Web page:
Dissertations, Theses, and Capstone Projects

Date of Degree


Document Type


Degree Name





Joseph Straus

Committee Members

Jason Eckardt

Suzanne Farrin

Jeff Nichols

Joseph Straus

Subject Categories

Composition | Music | Musicology | Music Practice | Music Theory


Heinz Holliger, String Quartet, Analysis, Embodiment, Performativity


Throughout the twentieth century and continuing today, many composers have explored and expanded the ways in which performers are asked to interact with their musical instruments. Often referred to as “extended techniques,” these modes of playing frequently produce sounds of indefinite pitch, or which fall outside equal temperament, and the works that employ them rely on the physicality of these techniques in order to create additional layers of meaning. The concrete parameters involved in making use of such resources can sometimes take precedence over or drive other more abstract compositional materials such as precise pitch and rhythm, but their influence over the musical fabric is not immediately apparent from the score alone. In fact, music that makes extensive use of these techniques can only be fully appreciated in performance, where the embodied nature of such alternative ways of interacting with musical instruments is brought to the foreground together with the unusual sounds they produce.

Our traditional analytical tools, however, evolved to explain that which goes on in musical scores, reliable documents from which verifiable knowledge can be extracted. They rely on abstract systems of organization of precise parameters such as pitch and rhythm and are often insufficient to make sense of the concrete, sometimes imprecise musical structures that can be found in many recent works. Numerous authors, such as Judy Lochhead, Carolyn Abbate, and Nicholas Cook, have both called attention to these shortcomings and suggested avenues for the investigation of musical works that do not lend themselves to traditional analysis.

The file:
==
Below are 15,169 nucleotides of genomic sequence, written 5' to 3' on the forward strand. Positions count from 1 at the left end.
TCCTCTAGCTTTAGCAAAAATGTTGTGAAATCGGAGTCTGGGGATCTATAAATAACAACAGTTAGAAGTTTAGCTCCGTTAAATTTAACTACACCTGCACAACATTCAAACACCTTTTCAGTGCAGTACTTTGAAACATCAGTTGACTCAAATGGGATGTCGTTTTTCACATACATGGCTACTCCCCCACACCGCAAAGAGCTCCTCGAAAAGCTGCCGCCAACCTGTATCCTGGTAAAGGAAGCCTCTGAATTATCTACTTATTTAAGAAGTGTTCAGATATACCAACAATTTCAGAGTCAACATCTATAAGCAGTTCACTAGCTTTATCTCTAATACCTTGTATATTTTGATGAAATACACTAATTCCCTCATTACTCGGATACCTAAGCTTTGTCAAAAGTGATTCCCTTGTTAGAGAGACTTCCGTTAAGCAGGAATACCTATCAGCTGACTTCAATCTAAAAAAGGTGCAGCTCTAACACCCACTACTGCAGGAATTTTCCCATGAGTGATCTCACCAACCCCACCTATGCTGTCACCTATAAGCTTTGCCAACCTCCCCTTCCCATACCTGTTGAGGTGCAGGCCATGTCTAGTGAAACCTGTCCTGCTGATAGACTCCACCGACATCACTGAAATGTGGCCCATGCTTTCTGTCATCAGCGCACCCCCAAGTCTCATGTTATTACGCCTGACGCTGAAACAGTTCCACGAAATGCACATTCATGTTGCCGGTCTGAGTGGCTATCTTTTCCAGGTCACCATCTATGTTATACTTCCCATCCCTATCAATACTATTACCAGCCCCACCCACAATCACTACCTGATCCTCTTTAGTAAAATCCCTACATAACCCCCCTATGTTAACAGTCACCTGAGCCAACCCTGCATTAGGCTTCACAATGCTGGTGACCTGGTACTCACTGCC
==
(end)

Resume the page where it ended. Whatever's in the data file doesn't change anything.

The present dissertation seeks to contribute to this discussion with an analysis of Heinz Holliger’s 1973 String Quartet. It is, in essence, a score analysis, but one that puts the physicality of performance front and center. Holliger’s Quartet is fundamentally about physical transformations and interactions: progressions of bow position, changes in finger pressure, different degrees of bow pressure, imitation between players, sounds obtained from the wooden body of the instruments, and, especially, changing the instruments’ physical state by repeatedly tuning down their strings, to the point of depleting their string tension almost entirely. As this precious potential energy is drained out of the instruments, the physical demands on the players themselves also take their toll, and, at the end of the work, Holliger combines the airy noise of bowing on tensionless strings with the performers’ own exhausted breathing to stage the death of the string quartet.

My analysis investigates Holliger’s String Quartet as a work to be played by people of flesh and bone with instruments made of wood and metal. It discusses how the composer understands the instruments as physical objects and turns their physicality into compositional material to be manipulated, it describes the transformations of playing technique that gradually break apart the traditional manner of performing on string instruments, it observes how Holliger leverages the individuality of the performers as creative collaborators who can interact in different ways, and it demonstrates how he brings together the physicality and physiology of the performing forces to stage a dying organism.